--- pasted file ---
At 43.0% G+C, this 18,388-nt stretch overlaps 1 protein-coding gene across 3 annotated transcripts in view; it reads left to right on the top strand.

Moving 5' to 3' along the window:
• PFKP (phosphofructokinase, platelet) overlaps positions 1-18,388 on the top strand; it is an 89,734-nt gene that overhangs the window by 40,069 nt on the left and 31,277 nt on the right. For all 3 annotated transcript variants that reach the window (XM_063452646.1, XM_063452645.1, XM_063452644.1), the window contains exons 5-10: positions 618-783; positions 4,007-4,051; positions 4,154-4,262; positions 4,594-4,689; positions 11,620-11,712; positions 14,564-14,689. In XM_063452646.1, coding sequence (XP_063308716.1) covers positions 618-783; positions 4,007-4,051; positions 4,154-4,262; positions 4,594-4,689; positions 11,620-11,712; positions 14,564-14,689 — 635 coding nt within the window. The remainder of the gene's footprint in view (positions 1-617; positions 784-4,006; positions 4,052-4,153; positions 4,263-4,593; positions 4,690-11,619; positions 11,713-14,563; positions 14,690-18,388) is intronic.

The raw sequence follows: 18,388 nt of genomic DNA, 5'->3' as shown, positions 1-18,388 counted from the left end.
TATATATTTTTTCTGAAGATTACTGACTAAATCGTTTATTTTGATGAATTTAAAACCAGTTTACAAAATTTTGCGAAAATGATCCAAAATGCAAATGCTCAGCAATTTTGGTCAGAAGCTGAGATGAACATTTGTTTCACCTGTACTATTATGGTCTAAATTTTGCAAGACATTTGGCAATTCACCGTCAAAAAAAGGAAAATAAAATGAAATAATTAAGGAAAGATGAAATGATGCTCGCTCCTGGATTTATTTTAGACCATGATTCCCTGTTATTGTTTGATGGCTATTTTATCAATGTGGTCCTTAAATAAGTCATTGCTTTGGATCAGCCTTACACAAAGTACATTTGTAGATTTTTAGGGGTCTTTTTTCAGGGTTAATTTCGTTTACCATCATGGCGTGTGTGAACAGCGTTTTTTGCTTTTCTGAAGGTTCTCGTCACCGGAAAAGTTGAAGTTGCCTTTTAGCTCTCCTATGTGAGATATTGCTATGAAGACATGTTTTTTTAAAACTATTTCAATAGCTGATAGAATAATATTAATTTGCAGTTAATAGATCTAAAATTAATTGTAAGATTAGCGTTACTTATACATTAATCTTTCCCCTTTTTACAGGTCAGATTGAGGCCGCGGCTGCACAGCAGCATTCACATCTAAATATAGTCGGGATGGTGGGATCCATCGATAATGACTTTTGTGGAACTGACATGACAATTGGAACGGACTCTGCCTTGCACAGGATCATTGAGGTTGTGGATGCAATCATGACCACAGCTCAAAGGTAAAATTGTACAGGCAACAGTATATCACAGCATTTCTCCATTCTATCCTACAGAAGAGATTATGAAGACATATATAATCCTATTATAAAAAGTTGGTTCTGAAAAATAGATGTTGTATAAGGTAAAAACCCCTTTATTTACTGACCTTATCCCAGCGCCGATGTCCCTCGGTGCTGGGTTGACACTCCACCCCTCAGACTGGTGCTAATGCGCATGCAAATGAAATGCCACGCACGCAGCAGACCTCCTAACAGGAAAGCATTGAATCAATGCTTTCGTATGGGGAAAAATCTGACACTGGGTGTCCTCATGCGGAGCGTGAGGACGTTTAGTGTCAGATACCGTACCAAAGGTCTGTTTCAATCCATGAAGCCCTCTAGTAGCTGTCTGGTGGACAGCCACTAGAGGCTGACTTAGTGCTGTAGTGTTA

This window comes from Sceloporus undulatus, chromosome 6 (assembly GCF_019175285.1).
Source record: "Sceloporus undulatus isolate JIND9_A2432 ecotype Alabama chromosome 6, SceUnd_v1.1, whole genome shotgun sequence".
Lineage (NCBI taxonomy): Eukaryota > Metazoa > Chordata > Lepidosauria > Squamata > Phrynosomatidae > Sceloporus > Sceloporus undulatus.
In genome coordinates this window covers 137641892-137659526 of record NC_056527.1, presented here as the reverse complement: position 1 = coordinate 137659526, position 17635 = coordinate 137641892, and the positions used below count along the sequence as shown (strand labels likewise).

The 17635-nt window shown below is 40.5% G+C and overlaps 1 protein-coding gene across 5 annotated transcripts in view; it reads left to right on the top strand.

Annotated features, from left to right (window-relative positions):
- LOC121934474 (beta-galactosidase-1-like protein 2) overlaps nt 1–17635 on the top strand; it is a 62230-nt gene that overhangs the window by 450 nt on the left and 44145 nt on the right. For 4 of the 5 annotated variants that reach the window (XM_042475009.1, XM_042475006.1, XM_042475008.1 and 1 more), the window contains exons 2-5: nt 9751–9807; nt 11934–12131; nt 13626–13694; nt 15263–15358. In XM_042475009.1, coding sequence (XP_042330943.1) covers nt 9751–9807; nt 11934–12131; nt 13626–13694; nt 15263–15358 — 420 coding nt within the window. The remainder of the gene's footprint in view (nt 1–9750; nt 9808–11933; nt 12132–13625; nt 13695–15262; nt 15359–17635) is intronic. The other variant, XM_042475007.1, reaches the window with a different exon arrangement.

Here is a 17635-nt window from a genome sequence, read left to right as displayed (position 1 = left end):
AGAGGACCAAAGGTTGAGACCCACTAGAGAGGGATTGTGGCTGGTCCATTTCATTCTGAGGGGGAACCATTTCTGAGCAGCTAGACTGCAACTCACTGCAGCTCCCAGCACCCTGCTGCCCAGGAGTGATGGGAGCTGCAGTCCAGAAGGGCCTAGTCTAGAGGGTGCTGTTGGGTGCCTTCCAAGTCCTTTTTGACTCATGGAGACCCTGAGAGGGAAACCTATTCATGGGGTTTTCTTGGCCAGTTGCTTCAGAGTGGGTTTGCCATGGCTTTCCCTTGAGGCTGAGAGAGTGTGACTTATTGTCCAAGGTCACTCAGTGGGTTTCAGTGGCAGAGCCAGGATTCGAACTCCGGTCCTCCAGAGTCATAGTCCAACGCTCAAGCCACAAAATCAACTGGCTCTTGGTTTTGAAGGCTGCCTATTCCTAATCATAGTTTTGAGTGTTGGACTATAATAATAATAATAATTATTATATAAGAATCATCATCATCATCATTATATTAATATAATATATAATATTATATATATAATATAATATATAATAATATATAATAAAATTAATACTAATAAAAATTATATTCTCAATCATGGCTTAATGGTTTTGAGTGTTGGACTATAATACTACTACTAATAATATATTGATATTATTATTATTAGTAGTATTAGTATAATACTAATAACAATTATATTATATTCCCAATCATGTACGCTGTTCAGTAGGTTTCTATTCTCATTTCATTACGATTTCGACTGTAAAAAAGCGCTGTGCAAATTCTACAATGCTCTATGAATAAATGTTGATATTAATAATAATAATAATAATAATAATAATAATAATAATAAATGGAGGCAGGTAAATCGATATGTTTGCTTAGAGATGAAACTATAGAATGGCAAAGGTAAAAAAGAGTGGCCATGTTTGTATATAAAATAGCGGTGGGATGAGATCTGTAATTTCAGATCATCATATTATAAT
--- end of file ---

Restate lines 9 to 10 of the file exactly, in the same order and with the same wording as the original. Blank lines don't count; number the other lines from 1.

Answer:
In genome coordinates this window covers 137641892-137659526 of record NC_056527.1, presented here as the reverse complement: position 1 = coordinate 137659526, position 17635 = coordinate 137641892, and the positions used below count along the sequence as shown (strand labels likewise).

The 17635-nt window shown below is 40.5% G+C and overlaps 1 protein-coding gene across 5 annotated transcripts in view; it reads left to right on the top strand.